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OpinionColumnistsCathy Young

A baby’s life and a worldwide debate

Chris Gard and Connie Yates with their son,

Chris Gard and Connie Yates with their son, Charlie Gard, at Great Ormond Street Hospital in London. Credit: AP

The tragic tale of Charlie Gard, the baby who died in London last week a few days short of his first birthday after months of wrangling over his medical care, moved people around the world. But it also sparked a furious and highly politicized debate over both government-run medicine and right-to-life issues. The emotions are understandable; but as often happens in such debates, the facts can get lost in the fog of ideological war.

The circumstances of the case pose excruciating dilemmas. While Charlie seemed healthy at birth, about two months later he developed symptoms of illness. He was eventually diagnosed with a rare and fatal genetic condition that causes muscular degeneration. Only 15 other such cases are known.

Doctors at the Great Ormond Street Hospital for Children said they could do nothing. Eventually, the boy lost the ability to move or breathe on his own and was kept alive by a ventilator.

The parents, Chris Gard and Connie Yates, refused to give up hope. They did their own research and found an American neurologist, Michio Hirano of Columbia University Medical Center in Manhattan, who was working on an experimental therapy for the disease. Hirano agreed to treat Charlie, and the parents raised more than $1.5 million to bring the baby to the United States.

But the hospital intervened, saying the treatment was not in Charlie’s best interest because it could not help him and would only cause suffering. British courts, and then the European Court of Human Rights, sided with the doctors. Gard and Yates finally gave up, saying that too much time had been lost, and they agreed to have Charlie taken off life support.

Many Americans, especially pro-life conservatives, were outraged that two loving parents were being prevented from getting treatment for their dying child. In their view, Charlie was killed by the state, which cruelly dragged out the dispute over his treatment until he was beyond help.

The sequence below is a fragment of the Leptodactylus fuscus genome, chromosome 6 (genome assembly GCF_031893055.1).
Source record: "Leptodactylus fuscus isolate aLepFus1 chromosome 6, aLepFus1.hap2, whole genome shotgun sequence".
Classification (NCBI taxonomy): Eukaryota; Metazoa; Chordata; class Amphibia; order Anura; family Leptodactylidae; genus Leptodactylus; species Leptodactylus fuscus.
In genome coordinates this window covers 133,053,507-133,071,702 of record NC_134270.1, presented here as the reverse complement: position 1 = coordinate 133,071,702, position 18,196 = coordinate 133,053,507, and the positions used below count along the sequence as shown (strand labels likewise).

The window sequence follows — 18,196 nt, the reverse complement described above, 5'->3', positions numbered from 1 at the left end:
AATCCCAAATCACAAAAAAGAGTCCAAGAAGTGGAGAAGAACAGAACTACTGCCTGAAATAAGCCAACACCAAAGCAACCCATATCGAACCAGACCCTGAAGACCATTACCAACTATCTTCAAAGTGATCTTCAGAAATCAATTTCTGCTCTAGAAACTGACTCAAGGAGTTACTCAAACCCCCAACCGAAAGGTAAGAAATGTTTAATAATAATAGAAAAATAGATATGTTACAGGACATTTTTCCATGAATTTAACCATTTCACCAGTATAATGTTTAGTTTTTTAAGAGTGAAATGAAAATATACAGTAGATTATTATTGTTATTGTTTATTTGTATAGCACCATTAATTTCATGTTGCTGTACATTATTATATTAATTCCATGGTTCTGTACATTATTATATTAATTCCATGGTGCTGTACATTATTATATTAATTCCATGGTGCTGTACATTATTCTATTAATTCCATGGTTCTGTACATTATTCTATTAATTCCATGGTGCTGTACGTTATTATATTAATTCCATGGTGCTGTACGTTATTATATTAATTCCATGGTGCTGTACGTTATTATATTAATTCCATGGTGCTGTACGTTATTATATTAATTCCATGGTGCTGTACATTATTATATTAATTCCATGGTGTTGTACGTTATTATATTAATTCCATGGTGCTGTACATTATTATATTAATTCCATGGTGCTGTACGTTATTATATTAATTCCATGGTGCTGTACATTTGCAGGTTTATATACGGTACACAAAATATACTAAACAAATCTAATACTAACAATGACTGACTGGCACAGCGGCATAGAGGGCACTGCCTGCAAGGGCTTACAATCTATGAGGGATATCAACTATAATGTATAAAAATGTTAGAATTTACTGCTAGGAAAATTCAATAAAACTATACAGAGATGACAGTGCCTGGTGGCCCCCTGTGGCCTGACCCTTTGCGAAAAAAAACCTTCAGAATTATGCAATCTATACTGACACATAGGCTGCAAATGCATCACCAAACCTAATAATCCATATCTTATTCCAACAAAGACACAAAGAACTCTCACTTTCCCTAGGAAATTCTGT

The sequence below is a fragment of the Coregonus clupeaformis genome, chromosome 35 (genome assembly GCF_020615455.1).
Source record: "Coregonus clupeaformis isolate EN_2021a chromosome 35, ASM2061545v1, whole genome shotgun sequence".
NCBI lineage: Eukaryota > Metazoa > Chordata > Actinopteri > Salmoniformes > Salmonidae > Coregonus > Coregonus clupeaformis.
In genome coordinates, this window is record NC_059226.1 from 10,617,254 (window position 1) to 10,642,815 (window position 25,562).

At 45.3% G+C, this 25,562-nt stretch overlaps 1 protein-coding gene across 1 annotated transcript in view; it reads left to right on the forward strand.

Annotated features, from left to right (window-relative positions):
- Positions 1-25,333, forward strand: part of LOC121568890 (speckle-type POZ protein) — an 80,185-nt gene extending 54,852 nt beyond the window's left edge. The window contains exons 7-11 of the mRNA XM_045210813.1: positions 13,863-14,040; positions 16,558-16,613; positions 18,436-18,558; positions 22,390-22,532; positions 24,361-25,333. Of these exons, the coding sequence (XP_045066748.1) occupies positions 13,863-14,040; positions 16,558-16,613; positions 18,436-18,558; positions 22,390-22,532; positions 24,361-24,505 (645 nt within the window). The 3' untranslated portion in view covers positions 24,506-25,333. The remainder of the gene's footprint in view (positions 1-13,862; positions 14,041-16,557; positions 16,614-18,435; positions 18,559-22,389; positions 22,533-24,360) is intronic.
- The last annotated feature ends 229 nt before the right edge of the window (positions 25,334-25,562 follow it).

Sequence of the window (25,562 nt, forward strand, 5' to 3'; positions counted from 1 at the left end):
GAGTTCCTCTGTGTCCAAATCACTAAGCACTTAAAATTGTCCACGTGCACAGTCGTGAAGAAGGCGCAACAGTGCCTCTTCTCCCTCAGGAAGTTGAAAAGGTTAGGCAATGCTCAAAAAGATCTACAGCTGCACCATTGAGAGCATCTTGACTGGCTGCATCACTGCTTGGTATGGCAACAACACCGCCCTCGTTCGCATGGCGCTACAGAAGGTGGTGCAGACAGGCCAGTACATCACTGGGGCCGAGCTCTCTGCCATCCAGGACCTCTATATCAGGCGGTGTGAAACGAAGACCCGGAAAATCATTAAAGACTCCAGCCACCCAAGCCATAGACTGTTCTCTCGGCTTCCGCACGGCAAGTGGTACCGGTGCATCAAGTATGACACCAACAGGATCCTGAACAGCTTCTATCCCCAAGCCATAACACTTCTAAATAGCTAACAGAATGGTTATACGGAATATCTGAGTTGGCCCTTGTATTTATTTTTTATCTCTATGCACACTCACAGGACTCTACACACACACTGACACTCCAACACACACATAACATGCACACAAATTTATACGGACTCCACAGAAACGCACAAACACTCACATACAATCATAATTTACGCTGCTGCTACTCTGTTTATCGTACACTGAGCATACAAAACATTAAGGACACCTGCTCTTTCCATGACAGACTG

Sen. Ted Cruz (R-Texas) asked on Twitter why government “should have power to decide who lives & dies.” Some said Charlie’s fate should be a warning about the dangers of government-run health care. To others, the courts’ argument that Charlie would be too impaired to derive any pleasure from life pointed to a dangerous assumption that life isn’t worth living if you’re disabled or even unhappy.

But other observers, including Melanie Phillips, a conservative columnist for the London Times, say this is a false narrative. Court documents, they say, showed Charlie was beyond help all along, that Hirano’s treatment was untested and that the doctor himself conceded there was only a vanishing chance of Charlie’s brain functions being restored to any meaningful degree. That the parents would latch on even to this sliver of hope is understandable. But Phillips is less charitable to Charlie’s self-appointed advocates, calling their efforts “a cruel and ignorant campaign.”

An editorial on the controversy in The Guardian, a left-wing British newspaper, asserted that children do not belong to their parents. To American conservatives, this is statism at its most horrifying. Yet Americans, too, recognize that parental authority does not include harming children or denying them necessary medical treatment. The situation becomes much more complicated when it’s the treatment that might do harm.

There are no perfect answers to these conflicts. Sometimes, doctors turn out to be wrong and parents turn out to be right. Modern medicine does wonders, but it also can hold out false promises and prolong suffering instead of saving life.

Debate on such cases will always be wrenching and emotional. But the least we can do is respect the facts.

Cathy Young is a contributing editor to Reason magazine.

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